Shadowing is the sneak peak that lets pre-medical students decide whether they want to see the whole film.
A pre-medical student has very few opportunities to see the practice of medicine before applying to medical school. The pre-medical coursework provides some exposure, but it’s through shadowing that direct knowledge of medicine is gained. Shadowing is therefore a critical experience in the decision to become a physician.
Shadowing is also the opportunity for pre-medical students to earn letters of recommendation. These letters are required for the medical school application and are vital as character references.
Tips for Shadowing
Shadowing plays an important role in both the decision to become a physician and the application process. This is why optimizing the experience is so important. Below is a list of “do’s and dont’s” of shadowing. Actual experiences I have had are in italics to help illustrate the tips.
If you’re on time, you’re late.
If the shift begins at 7:00 a.m. and ends 7:00 p.m., I plan on arriving at 6:45 a.m. and leaving around 7:15 p.m. It’s considered a professional courtesy to show up a few minutes early (to relieve the person who is going home) and to leave when the work is done, not when the shift is over.
I had one shadow who would come in late, leave early, and spend most of the time staring at the phone. He then asked for a letter of recommendation at the beginning of the second shift.
This demonstrated that he lacked punctuality, courtesy, and dedication.
Show your dedication
The assumption is that the shadow will be present during the time the attending is present. If there are reasons a shadow cannot make it for the entire time, it’s acceptable to ask for permission to come in for only part of the time – but this should be the exception.
If the attending is working 24 hours in a row (like a surgeon may), then find out what hours are best to show up and plan on staying for that duration.
It’s also expected that the shadowing experience will occur several times over a few weeks to months. A one-time shadowing experience isn’t enough to get a sense of what a physician does, nor does it justify asking for a letter of recommendation.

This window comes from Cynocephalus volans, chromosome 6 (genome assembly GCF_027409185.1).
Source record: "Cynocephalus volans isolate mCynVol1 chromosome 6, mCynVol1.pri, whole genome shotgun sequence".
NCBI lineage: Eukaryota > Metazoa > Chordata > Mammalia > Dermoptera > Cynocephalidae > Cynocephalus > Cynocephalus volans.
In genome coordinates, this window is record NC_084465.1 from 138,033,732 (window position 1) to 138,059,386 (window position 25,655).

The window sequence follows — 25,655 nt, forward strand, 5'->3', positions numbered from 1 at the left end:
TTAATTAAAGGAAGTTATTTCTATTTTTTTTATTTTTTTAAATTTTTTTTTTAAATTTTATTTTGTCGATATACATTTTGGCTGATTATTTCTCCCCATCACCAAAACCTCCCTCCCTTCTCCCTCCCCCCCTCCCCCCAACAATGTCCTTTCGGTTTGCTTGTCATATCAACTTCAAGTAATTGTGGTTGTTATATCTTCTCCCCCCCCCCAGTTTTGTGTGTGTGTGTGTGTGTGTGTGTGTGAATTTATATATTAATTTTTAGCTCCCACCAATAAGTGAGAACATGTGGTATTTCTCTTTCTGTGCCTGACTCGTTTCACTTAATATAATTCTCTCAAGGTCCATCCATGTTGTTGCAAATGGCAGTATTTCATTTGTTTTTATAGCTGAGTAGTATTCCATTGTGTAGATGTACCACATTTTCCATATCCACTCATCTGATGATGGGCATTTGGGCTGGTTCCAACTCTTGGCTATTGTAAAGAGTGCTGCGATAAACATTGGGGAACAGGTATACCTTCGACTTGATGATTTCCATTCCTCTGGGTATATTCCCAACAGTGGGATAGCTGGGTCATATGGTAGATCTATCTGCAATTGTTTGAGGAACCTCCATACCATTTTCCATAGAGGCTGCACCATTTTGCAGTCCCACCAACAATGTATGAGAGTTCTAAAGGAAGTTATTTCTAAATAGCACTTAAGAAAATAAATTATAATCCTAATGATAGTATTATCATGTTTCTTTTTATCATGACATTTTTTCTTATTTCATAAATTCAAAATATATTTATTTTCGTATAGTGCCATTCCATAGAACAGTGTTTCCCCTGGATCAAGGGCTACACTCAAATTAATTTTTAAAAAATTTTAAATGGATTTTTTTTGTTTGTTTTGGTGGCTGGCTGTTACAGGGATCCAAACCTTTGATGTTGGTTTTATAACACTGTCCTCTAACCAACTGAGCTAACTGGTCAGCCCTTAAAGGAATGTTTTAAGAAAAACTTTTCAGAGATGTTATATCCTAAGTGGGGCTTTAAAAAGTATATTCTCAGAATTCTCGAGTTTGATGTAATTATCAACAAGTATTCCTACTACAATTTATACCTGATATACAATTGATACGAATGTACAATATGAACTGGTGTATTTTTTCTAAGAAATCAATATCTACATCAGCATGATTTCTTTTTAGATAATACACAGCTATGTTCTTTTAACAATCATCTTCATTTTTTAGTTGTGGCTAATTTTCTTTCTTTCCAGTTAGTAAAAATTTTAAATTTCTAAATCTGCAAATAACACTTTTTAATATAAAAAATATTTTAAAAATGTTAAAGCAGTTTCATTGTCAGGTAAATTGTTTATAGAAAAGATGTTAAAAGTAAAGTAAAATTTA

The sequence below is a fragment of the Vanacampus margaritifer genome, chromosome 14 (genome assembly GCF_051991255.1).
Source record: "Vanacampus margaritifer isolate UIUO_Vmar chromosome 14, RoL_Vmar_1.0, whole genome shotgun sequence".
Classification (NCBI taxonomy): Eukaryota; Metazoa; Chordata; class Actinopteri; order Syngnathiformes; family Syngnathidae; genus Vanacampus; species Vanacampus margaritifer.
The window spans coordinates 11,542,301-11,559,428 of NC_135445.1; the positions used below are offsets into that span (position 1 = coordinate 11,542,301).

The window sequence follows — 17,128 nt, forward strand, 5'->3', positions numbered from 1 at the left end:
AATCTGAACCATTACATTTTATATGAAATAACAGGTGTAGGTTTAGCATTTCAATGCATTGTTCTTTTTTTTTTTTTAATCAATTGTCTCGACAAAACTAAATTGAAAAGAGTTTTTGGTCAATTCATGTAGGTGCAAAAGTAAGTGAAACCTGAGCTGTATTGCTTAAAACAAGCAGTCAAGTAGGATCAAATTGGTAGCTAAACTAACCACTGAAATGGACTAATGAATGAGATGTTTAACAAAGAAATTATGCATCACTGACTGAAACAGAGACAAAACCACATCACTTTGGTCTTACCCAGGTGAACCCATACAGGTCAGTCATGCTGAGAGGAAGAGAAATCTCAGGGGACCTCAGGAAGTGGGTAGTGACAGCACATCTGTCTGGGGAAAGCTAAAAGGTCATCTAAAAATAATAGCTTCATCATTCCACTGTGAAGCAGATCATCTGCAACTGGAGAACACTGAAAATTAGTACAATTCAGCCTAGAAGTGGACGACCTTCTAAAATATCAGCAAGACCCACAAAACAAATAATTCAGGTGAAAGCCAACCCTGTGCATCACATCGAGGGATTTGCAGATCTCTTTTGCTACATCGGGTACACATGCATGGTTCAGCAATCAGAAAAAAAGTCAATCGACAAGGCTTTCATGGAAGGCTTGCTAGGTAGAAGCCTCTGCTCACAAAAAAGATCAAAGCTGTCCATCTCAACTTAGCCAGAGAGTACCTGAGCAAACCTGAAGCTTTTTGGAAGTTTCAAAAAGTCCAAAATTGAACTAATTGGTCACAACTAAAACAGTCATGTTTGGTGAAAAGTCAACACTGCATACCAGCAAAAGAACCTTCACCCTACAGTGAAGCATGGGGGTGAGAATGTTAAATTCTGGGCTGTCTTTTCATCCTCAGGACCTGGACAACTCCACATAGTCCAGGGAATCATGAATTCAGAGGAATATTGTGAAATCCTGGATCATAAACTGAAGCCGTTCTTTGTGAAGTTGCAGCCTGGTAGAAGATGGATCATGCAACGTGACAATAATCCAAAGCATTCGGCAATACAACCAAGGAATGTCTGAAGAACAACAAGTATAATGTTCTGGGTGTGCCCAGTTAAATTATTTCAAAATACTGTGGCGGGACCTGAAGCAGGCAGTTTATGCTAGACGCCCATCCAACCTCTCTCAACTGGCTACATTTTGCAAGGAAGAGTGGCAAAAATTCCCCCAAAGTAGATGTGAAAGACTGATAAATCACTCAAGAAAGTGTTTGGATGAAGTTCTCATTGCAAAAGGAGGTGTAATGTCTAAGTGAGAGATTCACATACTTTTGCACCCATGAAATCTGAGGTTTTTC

One candidate shadowed me for two months. He came in when I came in, he was there on time and he left when the shift was over. He worked nights and weekends with me.
I had no problem commenting on his commitment and dedication in his letter of recommendation.
On the other end of the spectrum, I had a shadow ask me to rearrange my schedule to suit his shadowing and class schedule. Essentially, he was asking if I could come in on my off days so that he could shadow.
Remember the role of the shadow
It’s called “shadowing” for a reason. The shadow is there to observe and learn. The shadow shouldn’t be providing care, helping people out, or answering patient’s medical questions.
Shadows are not permitted to touch patients in my hospital. They can listen and watch only. One shadow was so eager to be involved that he routinely violated this rule – moving patients, helping nurses and attempting to transport patients. Although I understood what he was doing and why, he had to be corralled several times.
Dress professionally, be courteous, polite, and respectful.
Shadows witness the underbelly of medicine: cynicism, signs of burnout, gallows humor and sarcasm. They often want to be perceived as part of the team and join in. This is not advisable.
Medicine’s unspoken culture dictates that one doesn’t enter medicine salty, one earns it. Shadows simply aren’t there. They’re still viewed as outsiders; their undermining comments come off as precocious.
Shadows are better off maintaining humility and a positive attitude.
One shadow I worked with would see patients with me and then come back to my desk and insult them behind closed doors. He would minimize their complaints, accuse them of lying or seeking drugs.
He would go so far as to make underhanded comments at me for taking their complaints seriously, as though I was naive for believing patients. His intention was to appear seasoned, but he actually appeared dangerous and obnoxious.
Wait for downtime to ask questions
Bring a notebook and write down things to ask later. If there doesn’t seem to be time, ask the physician when a good time to ask questions is and respect their answer. This may not happen during the shift.